U.S. government shutdown differs from one in Arab world

It seems no one can escape all the talk about the U.S. government’s shutdown.

Let me tell you what I know about American government shutdown – close to nothing. From the bits and pieces that I heard and read, it happens when the Senate and the House of Representatives can’t agree on how to fund the government; and this seems to be the case right now. So most government agencies closed their doors and sent their employees home until the issue is resolved.

That being said, when I first heard of the phrase “government shutdown,” this wasn’t the first thing that came to mind.

I thought of something, of course, that is closer to home. I thought of Jordan’s “government shutdowns.”

Let me precede this by saying that while all the information I present from here on is true, I am not an expert of Jordanian government internal affairs and politics – I know just enough to get by.

Jordan is considered what is called a “constitutional monarchy,” which means that while a parliament representing the people does exist, a king who has ultimate power to dissolve this parliament exists, too.  The prime minister is appointed by the king, and so are the senators serving in the Senate.

During the last two years, our government has had six “government shutdowns,” and by that I mean that six prime ministers were either fired or quit on their own throughout these two years. Some deserved to get fired – by the king – because they were not complying with the people’s wishes, and for fear of another “Arab Spring” rising in Jordan.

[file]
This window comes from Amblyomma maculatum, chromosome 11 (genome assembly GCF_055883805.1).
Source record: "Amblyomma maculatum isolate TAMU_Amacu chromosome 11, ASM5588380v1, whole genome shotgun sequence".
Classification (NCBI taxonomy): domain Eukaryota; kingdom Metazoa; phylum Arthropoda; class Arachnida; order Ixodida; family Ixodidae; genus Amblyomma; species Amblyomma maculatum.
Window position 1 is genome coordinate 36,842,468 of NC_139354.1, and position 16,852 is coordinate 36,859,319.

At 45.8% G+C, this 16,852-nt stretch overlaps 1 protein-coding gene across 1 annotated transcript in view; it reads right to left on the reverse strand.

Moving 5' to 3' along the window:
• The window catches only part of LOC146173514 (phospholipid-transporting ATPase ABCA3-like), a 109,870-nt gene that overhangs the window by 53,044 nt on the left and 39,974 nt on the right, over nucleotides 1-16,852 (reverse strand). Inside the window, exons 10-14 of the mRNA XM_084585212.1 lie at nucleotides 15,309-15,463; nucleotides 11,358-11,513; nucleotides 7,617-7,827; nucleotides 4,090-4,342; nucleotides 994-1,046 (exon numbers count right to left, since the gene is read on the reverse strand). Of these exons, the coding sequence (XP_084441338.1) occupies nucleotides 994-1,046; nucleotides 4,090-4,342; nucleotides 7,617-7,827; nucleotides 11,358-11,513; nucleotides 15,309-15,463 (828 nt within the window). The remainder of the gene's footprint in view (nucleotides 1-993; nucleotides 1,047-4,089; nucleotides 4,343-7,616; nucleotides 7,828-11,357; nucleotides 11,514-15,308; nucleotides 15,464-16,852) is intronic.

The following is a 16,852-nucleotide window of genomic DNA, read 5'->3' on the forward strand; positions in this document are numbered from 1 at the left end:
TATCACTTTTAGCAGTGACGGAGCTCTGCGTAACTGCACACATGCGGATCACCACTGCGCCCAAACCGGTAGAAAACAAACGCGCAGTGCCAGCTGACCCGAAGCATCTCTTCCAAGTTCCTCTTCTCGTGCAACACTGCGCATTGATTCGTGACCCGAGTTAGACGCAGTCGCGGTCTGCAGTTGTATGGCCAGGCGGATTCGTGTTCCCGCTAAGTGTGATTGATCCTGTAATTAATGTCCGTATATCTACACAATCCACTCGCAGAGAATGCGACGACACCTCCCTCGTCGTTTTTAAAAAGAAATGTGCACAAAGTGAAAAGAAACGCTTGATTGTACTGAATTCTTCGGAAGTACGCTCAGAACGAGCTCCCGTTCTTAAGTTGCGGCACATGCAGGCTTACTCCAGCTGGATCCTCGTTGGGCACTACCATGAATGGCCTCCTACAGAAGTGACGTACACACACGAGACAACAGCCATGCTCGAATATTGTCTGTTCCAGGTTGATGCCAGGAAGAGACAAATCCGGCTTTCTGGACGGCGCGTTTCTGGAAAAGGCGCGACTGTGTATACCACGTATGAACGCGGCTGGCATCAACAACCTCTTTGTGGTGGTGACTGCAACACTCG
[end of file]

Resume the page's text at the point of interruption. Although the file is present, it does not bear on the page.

When I, as a Jordanian, hear “government shutdown,” I laugh, shrug and go on with my day.

But while it may not be a complete disaster in Jordan – because government agencies still operate – it is here in the United States.

The reason this whole problem started is because the Republican-controlled House of Representatives and the Democrat-controlled Senate disagree, mainly on Obama’s Obamacare, among other proposed bills and policies.

I am not necessarily politically or emotionally invested in the domestic policies of the United States. But as a foreigner, I can see a silver lining. While I may not necessarily agree with the current American government shutdown, I appreciate the fact that political parties and people in power are able to make it happen.

Political parties in several other countries in the world do not enjoy the same privilege of a structured party, which has a real say in domestic politics.

That being said, the American political system, while effective on paper, seems to be failing in reality – hence the government shutdown.

If a monarch were to rule America, the two-party disagreement would have one simple solution: dissolve both the Senate and the House of Representatives and start a new election. What government shutdown?



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